An L.A. Mariachi story
Grover Castro's story is emblematic of Los Angeles' diverse Latino community
There’s more to the story of the mariachi jacket the Los Angeles Dodgers’ Joe Kelly got in a trade. It isn’t just a tale of music or mariachi or even baseball. It does not begin at Dodger Stadium and end at the White House.
The journey begins with Grover Castro’s mother in Oaxaca. It is shaped by South Los Angeles and a piece of his father’s Honduras too. Where the story goes remains to be seen. Like mariachi music, this story is fluid. It’s breathing and living and subject to change.
It’s a story about Los Angeles, specifically Latino Los Angeles. Maybe it’s not the “L.A. Story” tourists seek when they visit. It isn’t Hollywood. It’s not about reality television stars or the like. Nonetheless, it’s just as Los Angeles as anything that happens west of La Cienega, one of the largest thoroughfares that carves up the City of Angels, seemingly into different worlds.
It’s about a beautiful journey, complete with discovery, achievements, and even setbacks. Someone wore that jacket before Kelly gave it life and extra value. By wearing the jacket, the Dodgers’ righthander gave it a bigger platform.
This story is about that someone – trumpeter Grover Castro, a native of South Los Angeles. His story mirrors the formation of the mariachi genre in Mexico. Castro’s roots are far from the land of mariachi.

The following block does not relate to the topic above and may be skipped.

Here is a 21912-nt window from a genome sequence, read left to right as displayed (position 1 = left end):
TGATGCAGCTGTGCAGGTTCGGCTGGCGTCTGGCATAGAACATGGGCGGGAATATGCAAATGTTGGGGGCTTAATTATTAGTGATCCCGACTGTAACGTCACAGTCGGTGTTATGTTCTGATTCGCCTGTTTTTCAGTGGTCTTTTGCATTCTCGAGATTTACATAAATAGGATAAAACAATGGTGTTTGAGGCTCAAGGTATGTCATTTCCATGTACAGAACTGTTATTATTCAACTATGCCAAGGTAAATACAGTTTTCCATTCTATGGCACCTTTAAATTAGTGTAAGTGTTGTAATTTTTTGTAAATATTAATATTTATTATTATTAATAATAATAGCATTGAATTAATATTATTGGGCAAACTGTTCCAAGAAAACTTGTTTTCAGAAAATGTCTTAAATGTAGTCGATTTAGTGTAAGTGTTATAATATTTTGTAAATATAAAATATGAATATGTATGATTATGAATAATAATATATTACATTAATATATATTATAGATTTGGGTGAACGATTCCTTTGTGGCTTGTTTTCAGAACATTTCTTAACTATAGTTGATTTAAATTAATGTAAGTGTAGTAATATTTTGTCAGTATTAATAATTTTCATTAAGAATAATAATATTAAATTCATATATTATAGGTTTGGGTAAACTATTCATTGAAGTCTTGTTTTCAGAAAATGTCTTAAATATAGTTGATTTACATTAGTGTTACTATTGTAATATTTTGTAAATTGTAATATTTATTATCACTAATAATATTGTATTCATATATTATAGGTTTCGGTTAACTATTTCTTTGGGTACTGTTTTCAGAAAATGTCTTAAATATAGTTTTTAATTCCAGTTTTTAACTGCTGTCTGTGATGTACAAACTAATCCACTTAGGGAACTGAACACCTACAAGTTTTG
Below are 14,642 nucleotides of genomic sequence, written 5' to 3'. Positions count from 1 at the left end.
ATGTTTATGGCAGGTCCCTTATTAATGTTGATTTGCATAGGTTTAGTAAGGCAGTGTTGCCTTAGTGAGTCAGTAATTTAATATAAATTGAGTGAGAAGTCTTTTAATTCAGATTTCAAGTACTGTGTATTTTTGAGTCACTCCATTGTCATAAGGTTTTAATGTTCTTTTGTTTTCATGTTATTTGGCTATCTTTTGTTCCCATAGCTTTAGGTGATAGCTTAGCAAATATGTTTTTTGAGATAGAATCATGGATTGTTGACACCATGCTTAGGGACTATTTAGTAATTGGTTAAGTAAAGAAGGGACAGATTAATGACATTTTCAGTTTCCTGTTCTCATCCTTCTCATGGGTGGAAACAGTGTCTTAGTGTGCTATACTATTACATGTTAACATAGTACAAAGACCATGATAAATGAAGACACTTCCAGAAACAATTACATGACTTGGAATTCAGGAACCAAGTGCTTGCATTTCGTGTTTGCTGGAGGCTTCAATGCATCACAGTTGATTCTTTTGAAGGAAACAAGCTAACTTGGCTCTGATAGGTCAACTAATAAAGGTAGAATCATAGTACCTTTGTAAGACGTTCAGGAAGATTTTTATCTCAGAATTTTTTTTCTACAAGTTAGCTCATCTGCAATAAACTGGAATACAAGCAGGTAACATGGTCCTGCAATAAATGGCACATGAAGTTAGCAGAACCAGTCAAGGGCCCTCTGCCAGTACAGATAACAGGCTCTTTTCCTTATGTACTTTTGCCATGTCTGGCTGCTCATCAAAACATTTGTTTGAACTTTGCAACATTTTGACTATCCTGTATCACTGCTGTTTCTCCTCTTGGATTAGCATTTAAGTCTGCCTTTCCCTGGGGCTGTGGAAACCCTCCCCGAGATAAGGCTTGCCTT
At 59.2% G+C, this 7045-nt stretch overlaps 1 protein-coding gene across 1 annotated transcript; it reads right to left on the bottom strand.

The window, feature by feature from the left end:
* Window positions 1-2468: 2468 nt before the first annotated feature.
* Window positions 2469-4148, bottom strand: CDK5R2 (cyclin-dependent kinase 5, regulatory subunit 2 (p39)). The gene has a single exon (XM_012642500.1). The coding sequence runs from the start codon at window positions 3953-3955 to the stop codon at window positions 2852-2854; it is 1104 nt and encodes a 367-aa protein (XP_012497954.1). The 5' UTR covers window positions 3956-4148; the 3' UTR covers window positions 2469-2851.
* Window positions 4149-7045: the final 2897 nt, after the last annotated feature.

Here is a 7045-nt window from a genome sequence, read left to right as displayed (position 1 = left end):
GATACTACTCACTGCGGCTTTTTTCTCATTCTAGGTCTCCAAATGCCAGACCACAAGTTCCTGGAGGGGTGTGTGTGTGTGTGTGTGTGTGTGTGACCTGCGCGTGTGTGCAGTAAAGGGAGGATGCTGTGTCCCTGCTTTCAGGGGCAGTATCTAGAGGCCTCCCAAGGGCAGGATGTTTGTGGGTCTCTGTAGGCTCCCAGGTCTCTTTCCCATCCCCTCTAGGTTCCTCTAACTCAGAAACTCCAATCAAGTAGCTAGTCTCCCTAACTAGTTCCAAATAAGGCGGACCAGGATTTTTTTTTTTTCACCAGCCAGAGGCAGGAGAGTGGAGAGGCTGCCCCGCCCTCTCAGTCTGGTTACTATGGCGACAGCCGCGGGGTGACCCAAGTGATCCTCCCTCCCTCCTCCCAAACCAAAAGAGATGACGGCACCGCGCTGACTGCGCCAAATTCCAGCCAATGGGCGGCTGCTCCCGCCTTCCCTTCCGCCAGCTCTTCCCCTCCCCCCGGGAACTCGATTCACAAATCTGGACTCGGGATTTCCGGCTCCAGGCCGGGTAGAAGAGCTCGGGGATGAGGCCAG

Castro’s father Tomás, a house painter, is from San Pedro Sula, Honduras. His mother Maurilia, a housekeeper, is from Mexico. She’s from Villa Hidalgo Yalálag, a Zapotec village located in the Sierra Juárez Mountains of Oaxaca.
Before learning about the Mexican Catracho, let’s appreciate mariachi music’s place in Mexican culture.
From Jalisco to the world
The cultural origins of mariachi, a traditional Mexican style of music and song, has its origins in the western part of Mexico. The exact birthplace is the subject of debate. Mexican states of Colima, Michoacán, and Nayarit all take some claims to playing an important role in the formation and development of the musical genre.
This is to say nothing of Jalisco, the most collectively vociferous of the states. Jalisco claims to be the only ancestral home of mariachi, and of course, Tequila.
Among Jaliscienses, mariachi is an institution. It’s something that the natives are most proud of, perhaps rivaling our incessant boasting about our large, almond eyes known colloquially as Ojos Tapatíos, popularized in song by legendary Mexican crooner Jorge Negrete.
Cultural observers and commentators claim mariachi even has roots in Mexico’s indigenous past and Mexico’s French and Spanish colonial eras. More recently, some have suggested that other Latin American countries – Cuba, for example – have impacted the sound of the mariachi.
Whatever the case, the most Mexican of music is eclectic. It has been influenced by many. Thus, it belongs to no one and everyone at the same time.
It is heard in all parts of the world now. By now, you may be familiar with the story of relief pitcher Joe Kelly. He wore a mariachi suit jacket to the White House when President Joe Biden honored the Dodgers’ 2020 World Series championship team.